The 1975 mania hits Manila

Paul John Caña

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On put-downs, setbacks, and keeping happiness – not ego – in mind

THE 1975. "I guess if there’s one thing I would say is that people should pursue things for happiness instead of ego," says frontman Matthew Healy. Photo courtesy of Ayala Malls

MANILA, Philippines ­– Matthew Healy was, as he admitted, a bit hung over when he and the rest of the members of The 1975 met members of the press at a function room of the Fairmont Hotel on March 27. The frontman of the Manchester, England-based alternative rock group is in Manila for a series of shows organized by the Ayala Malls, and they lost no time seeing the sights.

“We went to some bars about a 20-minute drive from here,” he said. “Lots of pretty women here in the Philippines.”

Healy has been together with bandmates Adam Hann (guitars), George Daniel (drums) and Ross Macdonald) since they were teenagers. “We’re making music because we don’t know how to do anything else,” Healy said half-jokingly. “We’re doing this because we love it. We love making records.” 

Ups and downs

While the band has been together for years, they first gained widespread fame for their catchy single “Chocolate,” a head-bobbing, foot-tapping ditty about youthful indiscretions and general hijinks. Voted the hottest record of 2013 by listeners of BBC Radio 1 DJ Zane Lowe’s program, the song has become something of a calling card for the British foursome, introducing new listeners to their fun, laid-back sound. “That’s our song, that’s our thing,” Healy said. “We’ve been playing it for years but we haven’t gotten tired of it just yet.”

Although the band has shot to stardom over the last couple of years, not everyone has fallen under their spell. NME, the revered British music magazine, named them Worst Band of the Year for 2013, “beating” out such names as One Direction, Muse, 30 Seconds To Mars and Imagine Dragons.

“That’s just silly,” Healy said, dismissing the dubious honor. “The NME is not what it was. Nobody cares about them anymore. What happened was, we started to become popular in 2012 to 2013, and they missed ‘catching’ us, so that’s what it was. It’s really weird. I’m just sorry they didn’t hand out the actual award, because I would have gone and accepted it!”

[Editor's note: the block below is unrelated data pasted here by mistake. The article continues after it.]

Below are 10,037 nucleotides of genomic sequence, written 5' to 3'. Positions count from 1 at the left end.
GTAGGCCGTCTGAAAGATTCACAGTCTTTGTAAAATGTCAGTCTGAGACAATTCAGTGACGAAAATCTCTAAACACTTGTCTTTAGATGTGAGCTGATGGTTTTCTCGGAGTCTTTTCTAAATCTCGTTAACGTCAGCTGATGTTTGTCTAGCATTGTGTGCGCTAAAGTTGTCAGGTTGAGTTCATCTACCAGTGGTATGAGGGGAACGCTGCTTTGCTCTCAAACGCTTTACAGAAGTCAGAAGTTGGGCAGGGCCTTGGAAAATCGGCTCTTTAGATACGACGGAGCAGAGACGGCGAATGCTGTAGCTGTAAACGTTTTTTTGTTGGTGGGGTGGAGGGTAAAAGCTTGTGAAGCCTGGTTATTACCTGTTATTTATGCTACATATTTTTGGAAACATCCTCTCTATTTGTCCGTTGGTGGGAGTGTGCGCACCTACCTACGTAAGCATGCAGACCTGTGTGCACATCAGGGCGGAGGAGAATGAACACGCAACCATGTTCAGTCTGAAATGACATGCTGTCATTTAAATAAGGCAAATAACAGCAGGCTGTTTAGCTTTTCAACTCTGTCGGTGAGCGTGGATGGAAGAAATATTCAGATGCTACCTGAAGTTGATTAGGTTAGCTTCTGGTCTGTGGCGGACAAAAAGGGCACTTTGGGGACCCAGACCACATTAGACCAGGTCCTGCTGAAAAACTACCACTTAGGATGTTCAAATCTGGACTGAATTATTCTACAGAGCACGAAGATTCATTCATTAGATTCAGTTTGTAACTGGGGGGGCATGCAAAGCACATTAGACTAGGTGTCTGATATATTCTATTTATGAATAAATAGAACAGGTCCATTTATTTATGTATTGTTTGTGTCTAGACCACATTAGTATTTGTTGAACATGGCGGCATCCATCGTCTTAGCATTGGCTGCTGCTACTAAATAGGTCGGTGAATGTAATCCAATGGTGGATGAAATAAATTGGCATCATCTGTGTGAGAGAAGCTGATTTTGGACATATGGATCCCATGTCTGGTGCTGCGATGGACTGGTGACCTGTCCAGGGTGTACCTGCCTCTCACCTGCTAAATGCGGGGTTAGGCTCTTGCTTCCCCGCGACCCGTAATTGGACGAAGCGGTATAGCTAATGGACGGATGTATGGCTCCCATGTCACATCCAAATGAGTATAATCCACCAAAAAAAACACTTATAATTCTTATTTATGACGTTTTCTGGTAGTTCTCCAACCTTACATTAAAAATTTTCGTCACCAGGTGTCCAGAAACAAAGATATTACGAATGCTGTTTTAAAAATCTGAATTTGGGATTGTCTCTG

Obviously unperturbed by the incident, The 1975 chooses to continue playing their unique brand of music. Influenced by the likes of Peter Gabriel, Talking Heads and even R&B groups like Boyz II Men and Ashanti, the band is currently writing the follow-up to their debut album that was launched in September last year. “We used to think that you need a big record label to succeed,” Healy said. “That’s not true anymore. We knew what we wanted to be and just went on doing what we wanted to do, and here we are.”

Happiness, not ego

Healy, who is the son of popular British thespians Denise Welch and Tim Healy, said he has had to deal with people’s expectations all his life. “People would come up to me and ask if I didn’t want to be like my parents, and I would always ask them back, ‘well what do your parents do? Do you want to be like them?”

“We want to be rock stars,” he added. “We don’t want to be just normal guys.”

Asked for advice for bands looking to break into the music business, Healy answered with tongue firmly in cheek. “Don’t take advice from guys in bands, that’s my advice,” he said, eliciting laughter from the crowd. “Don’t get us wrong. We know how lucky we are. There are so many bands out there in the world right now and we appreciate what we’ve accomplished so far. I guess if there’s one thing I would say is that people should pursue things for happiness instead of ego.” –

Photos courtesy of Ayala Museum

The 1975 schedule of performances: March 28, at 4PM at Market! Market!, 7PM at Glorietta Activity Center, March 29 at 4PM at Fairview Terraces and 7PM at Trinoma Activity Center

Paul John Caña is the managing editor of Lifestyle Asia magazine and is a live music geek. Email him at or follow him on Twitter @pauljohncana

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